January 23, 2019

Bill gives private colleges parity in state's degree program approval process

PHOTO | Contributed
PHOTO | Contributed
Senate leaders Martin Looney (D-New Haven, left) and Len Fasano (R-North Haven), at work.

A proposed bill in the state Senate would make permanent legislation that temporarily exempts most independent higher-education institutions from seeking state approval before introducing new programs.

The proposed legislation was introduced by Democratic Senate President Pro Tempore Martin Looney, and co-sponsored by Republican state Senate Minority Leader Len Fasano.

Under state law, private colleges and universities are required to receive approval from the state Office of Higher Education (OHE) before introducing new programs. But schools that fit certain criteria -- are accredited by the New England Association of Schools and Colleges, have operated in the state for at least 10 years, and are able to receive federal financial aid-- are currently exempt from that approval requirement for up to 12 programs per year. That exemption sunsets in 2020.

The proposed bill would make that exemption permanent. This issue is a significant one for the higher-ed industry because schools are battling for what's expected to be a shrinking student population. As a result, the need to develop new degree programs that adapt to a rapidly changing job market is paramount.

Neither Looney nor Fasano were immediately available for comment Wednesday morning.

Jennifer Widness, president of the Connecticut Conference of Independent Colleges who has lobbied for changes to current program-approval requirements for private schools, said in an email that the legislation would be a positive development.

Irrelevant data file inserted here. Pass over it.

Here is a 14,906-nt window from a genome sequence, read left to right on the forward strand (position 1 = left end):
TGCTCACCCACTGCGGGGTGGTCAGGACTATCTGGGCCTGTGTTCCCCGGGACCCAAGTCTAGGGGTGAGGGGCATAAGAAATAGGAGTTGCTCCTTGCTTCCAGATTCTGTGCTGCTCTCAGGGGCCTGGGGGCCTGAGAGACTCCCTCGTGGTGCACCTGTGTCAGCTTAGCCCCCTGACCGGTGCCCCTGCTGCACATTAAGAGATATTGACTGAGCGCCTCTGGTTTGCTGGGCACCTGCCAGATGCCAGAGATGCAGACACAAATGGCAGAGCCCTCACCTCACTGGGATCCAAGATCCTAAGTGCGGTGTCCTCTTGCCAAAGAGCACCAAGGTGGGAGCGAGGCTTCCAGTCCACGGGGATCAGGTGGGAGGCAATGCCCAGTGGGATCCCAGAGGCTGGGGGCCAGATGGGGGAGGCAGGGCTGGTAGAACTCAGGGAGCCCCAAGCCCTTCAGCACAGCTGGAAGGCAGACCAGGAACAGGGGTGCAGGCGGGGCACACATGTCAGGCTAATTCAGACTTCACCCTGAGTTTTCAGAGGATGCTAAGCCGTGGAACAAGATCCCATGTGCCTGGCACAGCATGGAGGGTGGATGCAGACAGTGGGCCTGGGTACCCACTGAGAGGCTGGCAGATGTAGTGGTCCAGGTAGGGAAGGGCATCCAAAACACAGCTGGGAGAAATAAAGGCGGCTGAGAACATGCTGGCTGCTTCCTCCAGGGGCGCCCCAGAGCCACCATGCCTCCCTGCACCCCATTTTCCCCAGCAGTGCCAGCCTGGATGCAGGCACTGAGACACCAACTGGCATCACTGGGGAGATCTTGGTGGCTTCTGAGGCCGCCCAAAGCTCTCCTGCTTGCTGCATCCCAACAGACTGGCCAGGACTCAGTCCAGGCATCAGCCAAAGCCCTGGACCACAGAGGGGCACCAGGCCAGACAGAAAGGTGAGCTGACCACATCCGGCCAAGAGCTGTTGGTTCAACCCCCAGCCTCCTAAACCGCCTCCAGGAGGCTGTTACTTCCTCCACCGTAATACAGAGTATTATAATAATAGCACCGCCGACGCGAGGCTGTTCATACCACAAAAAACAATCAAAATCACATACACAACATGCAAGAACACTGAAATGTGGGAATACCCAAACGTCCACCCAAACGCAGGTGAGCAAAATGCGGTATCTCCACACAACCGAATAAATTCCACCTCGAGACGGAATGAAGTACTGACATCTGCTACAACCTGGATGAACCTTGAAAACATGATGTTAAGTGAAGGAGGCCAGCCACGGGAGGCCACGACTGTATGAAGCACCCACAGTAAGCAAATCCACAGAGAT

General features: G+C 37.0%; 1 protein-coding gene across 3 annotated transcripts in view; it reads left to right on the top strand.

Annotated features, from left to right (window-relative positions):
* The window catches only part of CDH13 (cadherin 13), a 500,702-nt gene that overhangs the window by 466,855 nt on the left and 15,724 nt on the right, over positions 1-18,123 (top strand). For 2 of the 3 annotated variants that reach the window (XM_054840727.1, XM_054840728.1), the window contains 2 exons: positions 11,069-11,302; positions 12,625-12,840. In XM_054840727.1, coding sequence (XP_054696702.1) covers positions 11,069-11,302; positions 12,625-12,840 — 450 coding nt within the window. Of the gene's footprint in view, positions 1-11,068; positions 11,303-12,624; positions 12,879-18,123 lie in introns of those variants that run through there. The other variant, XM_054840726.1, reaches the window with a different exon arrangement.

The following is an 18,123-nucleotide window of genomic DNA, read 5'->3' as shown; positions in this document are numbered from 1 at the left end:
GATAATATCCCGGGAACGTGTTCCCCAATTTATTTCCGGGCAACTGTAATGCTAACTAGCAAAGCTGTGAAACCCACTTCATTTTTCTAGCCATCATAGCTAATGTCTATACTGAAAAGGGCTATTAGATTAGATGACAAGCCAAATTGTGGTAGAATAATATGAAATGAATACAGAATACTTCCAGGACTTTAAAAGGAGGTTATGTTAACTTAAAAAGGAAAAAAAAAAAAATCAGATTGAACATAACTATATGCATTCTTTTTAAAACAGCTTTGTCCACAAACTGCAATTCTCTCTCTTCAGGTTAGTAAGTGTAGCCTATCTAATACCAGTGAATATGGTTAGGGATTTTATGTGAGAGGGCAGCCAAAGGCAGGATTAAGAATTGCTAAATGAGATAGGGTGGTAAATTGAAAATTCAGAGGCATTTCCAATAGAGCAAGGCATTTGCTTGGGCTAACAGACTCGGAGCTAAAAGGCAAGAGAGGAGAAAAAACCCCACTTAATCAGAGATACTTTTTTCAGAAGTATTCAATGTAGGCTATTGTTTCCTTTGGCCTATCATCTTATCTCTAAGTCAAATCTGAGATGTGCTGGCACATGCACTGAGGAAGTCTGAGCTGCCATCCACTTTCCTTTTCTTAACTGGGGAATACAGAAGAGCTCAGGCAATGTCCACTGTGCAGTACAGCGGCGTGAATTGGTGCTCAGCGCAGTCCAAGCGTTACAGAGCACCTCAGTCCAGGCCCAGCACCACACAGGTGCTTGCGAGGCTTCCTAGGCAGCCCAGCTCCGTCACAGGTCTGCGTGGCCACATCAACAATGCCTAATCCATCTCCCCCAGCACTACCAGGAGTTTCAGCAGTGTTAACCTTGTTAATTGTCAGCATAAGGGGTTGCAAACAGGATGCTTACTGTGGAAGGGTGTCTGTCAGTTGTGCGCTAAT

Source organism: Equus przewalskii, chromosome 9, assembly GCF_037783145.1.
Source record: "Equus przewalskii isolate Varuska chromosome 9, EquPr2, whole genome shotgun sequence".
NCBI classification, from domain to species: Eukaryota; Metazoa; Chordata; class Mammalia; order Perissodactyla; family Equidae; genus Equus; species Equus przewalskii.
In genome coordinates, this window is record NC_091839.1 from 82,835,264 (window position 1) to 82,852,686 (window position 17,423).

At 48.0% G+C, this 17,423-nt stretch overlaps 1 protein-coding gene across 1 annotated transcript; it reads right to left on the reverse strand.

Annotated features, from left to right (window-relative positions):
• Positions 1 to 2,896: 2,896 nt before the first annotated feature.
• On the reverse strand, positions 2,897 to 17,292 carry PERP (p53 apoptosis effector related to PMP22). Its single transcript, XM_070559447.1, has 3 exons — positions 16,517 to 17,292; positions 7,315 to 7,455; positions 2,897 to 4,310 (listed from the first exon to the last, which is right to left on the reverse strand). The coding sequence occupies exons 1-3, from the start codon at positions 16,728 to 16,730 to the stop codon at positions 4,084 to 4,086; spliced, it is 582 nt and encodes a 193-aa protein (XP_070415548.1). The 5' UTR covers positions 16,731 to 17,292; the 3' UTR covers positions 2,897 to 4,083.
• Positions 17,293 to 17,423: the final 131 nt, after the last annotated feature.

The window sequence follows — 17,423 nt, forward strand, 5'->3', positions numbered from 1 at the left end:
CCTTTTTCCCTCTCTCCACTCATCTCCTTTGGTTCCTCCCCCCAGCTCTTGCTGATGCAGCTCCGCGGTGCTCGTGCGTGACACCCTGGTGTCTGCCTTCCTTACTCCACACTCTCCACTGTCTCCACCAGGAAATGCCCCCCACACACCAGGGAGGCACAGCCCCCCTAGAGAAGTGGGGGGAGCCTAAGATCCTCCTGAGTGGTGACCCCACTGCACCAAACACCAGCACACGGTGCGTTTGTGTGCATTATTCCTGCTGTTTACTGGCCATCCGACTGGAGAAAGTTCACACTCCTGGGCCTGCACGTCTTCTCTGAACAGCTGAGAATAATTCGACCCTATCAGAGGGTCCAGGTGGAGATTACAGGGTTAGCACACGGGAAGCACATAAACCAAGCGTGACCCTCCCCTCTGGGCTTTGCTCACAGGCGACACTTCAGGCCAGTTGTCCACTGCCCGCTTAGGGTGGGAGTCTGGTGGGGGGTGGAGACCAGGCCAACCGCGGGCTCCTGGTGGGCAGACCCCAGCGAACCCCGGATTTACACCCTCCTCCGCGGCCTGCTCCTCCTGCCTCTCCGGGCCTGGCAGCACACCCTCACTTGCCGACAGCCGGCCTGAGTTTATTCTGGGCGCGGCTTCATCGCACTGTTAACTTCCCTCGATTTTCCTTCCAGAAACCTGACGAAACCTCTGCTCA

"As a proposed bill we are still awaiting actual language for this legislation but certainly we would support a bill that would make our exemption from program approval by the Office of Higher Education permanent," Widness said.

Prior to 2013, the state required OHE program approval for every college, public and private. But lawmakers that year passed a law that streamlined the approval process and removed public colleges from OHE's program-approval purview.

Two years later, the legislature approved a bill that would have also exempted private schools from the added oversight, but it was vetoed by then-Gov. Dannel P. Malloy, who cited discomfort in relaxing the regulations.

Since then, private colleges have successfully lobbied for a temporary exemption that caps at 12 the number of new programs the schools can introduce without state approval.

The bill proposing to make the exemptions permanent was referred to the Joint Committee on Higher Education and Employment Advancement on Jan. 15.

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